More evidence from the same researchers

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Can you get addicted to ice cream? Maybe, study shows

By Brian Alexander

Sure, Stephen Colbert’s Americone Dream tastes so good it’s addictive, but is it, you know, addictive? Could Ben and Jerry, Häagen Dazs, or Blue Bell really be pushers of a substance akin to nicotine?  Baskin-Robbins-as-crack-house might seem ridiculous, and the idea that any food can be addictive in the scientific sense is still controversial. But, broadly speaking, as far as the brain’s circuitry is concerned, pleasure is pleasure. Activation patterns often look about the same.

Now new research shows that ice cream and drugs may share something else in common. With drugs, over time, addicts feel less and less pleasure, though they crave more and more. This effect has been linked to a lowered density of specific versions of cellular receptors for the brain chemical dopamine. It’s as if constant stimulation has blunted the ability to enjoy.

When researchers Kyle S. Burger and Eric Stice, of the Oregon Research Institute, fed kids real chocolate milkshakes (made with Häagen Dazs) while the kids’ brains were being scanned, they found a similar effect.
In a study published online last week by the American Journal of Clinical Nutrition, Burger and Stice first surveyed the 151 adolescents, all of them of healthy weight, about their recent eating habits and how much they craved certain foods. Then they scanned them in an fMRI machine while showing them a cartoon of a milkshake, to measure craving, followed by the real shake.
All the kids wanted the shake, but those who ate the most ice cream over the previous few weeks enjoyed it less, as reflected in lowered activity in reward centers.  
It’s as if the brains of big ice cream eaters had been changed, Burger said. "Over consumption of these foods down regulates reward processes," he explained. "That may, in turn, make you eat more," in an effort to feel the same pleasure you once did. "You could be continually tying to match the earlier experience," he said, taking bigger and bigger portions, and gaining more and more weight.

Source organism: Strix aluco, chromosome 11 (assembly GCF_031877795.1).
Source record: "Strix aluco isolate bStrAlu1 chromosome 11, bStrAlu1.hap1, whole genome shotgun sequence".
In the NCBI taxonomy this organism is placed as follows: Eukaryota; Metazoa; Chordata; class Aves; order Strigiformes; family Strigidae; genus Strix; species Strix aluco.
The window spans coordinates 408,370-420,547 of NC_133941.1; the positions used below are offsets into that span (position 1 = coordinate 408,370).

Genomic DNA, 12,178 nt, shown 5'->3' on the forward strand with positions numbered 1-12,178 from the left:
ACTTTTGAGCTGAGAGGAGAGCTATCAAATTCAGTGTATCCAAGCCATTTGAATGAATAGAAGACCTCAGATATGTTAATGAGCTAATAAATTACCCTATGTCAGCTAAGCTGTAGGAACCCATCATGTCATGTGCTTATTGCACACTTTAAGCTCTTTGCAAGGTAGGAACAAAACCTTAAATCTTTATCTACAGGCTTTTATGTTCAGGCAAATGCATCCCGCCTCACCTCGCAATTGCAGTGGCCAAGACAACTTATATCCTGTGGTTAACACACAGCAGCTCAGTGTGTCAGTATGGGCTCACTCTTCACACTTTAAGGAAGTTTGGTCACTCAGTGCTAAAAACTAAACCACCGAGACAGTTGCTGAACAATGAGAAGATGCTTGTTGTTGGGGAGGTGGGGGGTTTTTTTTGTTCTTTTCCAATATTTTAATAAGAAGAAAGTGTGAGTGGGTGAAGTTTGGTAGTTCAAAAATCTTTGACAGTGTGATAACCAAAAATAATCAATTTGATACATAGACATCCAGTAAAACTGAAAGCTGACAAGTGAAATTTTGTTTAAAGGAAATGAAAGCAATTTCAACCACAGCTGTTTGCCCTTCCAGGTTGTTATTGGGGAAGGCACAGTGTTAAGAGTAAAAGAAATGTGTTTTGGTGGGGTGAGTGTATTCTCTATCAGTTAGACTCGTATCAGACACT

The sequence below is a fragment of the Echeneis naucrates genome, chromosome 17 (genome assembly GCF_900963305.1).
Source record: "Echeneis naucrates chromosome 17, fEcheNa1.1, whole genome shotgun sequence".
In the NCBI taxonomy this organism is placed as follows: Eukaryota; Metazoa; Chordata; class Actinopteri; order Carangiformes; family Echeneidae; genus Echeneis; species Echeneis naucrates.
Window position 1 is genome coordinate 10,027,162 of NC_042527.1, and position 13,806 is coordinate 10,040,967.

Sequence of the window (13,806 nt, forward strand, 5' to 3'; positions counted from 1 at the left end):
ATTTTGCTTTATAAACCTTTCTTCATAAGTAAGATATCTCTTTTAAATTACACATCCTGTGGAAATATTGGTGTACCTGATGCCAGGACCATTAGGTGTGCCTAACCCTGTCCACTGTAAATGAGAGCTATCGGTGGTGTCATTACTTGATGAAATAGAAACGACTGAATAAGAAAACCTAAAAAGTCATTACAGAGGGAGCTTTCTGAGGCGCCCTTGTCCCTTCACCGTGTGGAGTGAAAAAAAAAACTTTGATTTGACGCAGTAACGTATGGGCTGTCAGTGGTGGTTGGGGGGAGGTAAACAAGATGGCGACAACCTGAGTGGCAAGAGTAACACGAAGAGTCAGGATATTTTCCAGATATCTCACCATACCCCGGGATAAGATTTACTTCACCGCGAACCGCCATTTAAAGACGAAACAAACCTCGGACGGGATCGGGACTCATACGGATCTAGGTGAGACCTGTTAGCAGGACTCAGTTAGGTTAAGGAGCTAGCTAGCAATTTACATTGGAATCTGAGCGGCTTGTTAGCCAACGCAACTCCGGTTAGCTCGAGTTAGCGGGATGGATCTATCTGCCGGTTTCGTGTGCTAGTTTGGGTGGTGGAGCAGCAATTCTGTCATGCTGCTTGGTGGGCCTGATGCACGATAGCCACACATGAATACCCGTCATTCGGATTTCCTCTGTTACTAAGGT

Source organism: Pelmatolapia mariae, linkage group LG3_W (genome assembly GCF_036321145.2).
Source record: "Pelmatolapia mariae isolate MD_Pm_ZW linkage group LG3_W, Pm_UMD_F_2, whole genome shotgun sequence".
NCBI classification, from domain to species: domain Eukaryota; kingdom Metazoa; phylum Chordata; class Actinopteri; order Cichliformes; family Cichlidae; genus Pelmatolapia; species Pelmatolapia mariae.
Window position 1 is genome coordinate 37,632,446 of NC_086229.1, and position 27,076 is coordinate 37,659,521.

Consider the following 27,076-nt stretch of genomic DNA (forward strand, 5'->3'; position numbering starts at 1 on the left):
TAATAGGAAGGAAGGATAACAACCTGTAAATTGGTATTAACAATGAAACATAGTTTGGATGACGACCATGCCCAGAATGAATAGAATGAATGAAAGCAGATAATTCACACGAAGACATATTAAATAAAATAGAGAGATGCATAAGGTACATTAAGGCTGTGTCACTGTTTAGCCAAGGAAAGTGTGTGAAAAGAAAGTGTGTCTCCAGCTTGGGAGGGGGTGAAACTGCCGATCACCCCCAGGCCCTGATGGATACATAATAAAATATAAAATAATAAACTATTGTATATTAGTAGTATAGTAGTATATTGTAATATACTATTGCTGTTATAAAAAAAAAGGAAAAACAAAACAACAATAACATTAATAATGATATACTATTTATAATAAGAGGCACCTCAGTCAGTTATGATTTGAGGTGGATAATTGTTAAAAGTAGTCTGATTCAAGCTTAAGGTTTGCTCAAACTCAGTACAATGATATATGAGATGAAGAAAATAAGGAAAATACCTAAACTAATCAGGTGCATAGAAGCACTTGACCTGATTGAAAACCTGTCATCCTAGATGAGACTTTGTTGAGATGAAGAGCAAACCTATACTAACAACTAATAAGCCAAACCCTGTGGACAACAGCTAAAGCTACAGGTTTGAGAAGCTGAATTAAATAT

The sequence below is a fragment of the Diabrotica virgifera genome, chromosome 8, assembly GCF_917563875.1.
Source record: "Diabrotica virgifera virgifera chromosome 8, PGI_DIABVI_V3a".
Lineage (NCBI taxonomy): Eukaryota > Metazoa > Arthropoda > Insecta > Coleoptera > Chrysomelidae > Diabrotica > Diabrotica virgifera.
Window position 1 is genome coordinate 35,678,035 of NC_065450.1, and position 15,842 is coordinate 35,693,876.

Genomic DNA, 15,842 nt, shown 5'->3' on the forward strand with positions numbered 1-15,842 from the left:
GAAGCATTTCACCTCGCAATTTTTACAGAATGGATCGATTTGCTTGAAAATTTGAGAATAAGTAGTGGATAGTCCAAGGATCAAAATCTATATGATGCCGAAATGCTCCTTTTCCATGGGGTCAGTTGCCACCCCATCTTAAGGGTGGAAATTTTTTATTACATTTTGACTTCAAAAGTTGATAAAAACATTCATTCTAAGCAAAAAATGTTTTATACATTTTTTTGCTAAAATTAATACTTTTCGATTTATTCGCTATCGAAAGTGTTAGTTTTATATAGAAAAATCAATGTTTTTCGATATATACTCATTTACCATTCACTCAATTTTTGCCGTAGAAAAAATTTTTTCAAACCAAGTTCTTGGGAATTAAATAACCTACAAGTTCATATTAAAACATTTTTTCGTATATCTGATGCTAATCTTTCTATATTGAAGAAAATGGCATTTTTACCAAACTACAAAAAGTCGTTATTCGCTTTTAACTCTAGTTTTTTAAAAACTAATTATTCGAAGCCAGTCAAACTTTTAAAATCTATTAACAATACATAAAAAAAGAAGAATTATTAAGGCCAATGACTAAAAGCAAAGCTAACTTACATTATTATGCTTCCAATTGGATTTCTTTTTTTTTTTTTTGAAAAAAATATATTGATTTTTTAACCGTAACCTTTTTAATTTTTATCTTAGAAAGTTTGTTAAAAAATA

Importantly, these kids weren’t fat. That means that the brain changes Burger believes are at work happen before obesity sets in. "Hyper-rewarding foods cause changes in the brain akin to what we see with tobacco and alcohol. ... That is food addiction,"insisted Ashley Gearhardt, a Yale psychology PhD candidate who has also conducted research using milkshakes. (Solid ice cream can’t be fed to a subject in an fMRI.) She admitted the case for food addiction "is not open and shut," but, she said, "our food environment preys on people" by manufacturing food "designed to amp up reward" and vulnerable people can become addicts.
Burger isn’t so sure. "I personally do not say food is addictive. I say energy-dense food, high sugar food, can elicit neural responses during consumption that parallel those seen in drug addiction. So it has addictive-like properties."
That may seem a difference without a purpose, but true addiction is more complicated than diminished reward in the face of high craving. Until more is learned, enjoy -- a little -- of that Super Fudge Chunk.


Frequent ice cream consumption is associated with reduced striatal response to receipt of an ice cream–based milkshake

February 15, 2012,  doi: 10.3945/​ajcn.111.027003

Am J Clin Nutr ajcn.027003

Kyle S Burger and Eric Stice


Background: Weight gain leads to reduced reward-region responsivity to energy-dense food receipt, and consumption of an energy-dense diet compared with an isocaloric, low-energy-density diet leads to reduced dopamine receptors. Furthermore, phasic dopamine signaling to palatable food receipt decreases after repeated intake of that food, which collectively suggests that frequent intake of an energy-dense food may reduce striatal response to receipt of that food.

Objective: We tested the hypothesis that frequent ice cream consumption would be associated with reduced activation in reward-related brain regions (eg, striatum) in response to receipt of an ice cream–based milkshake and examined the influence of adipose tissue and the specificity of this relation.

Design: Healthy-weight adolescents (n = 151) underwent fMRI during receipt of a milkshake and during receipt of a tasteless solution. Percentage body fat, reported food intake, and food craving and liking were assessed.

Results: Milkshake receipt robustly activated the striatal regions, yet frequent ice cream consumption was associated with a reduced response to milkshake receipt in these reward-related brain regions. Percentage body fat, total energy intake, percentage of energy from fat and sugar, and intake of other energy-dense foods were not related to the neural response to milkshake receipt.

Conclusions: Our results provide novel evidence that frequent consumption of ice cream, independent of body fat, is related to a reduction in reward-region responsivity in humans, paralleling the tolerance observed in drug addiction. Data also imply that intake of a particular energy-dense food results in attenuated reward-region responsivity specifically to that food, which suggests that sensory aspects of eating and reward learning may drive the specificity.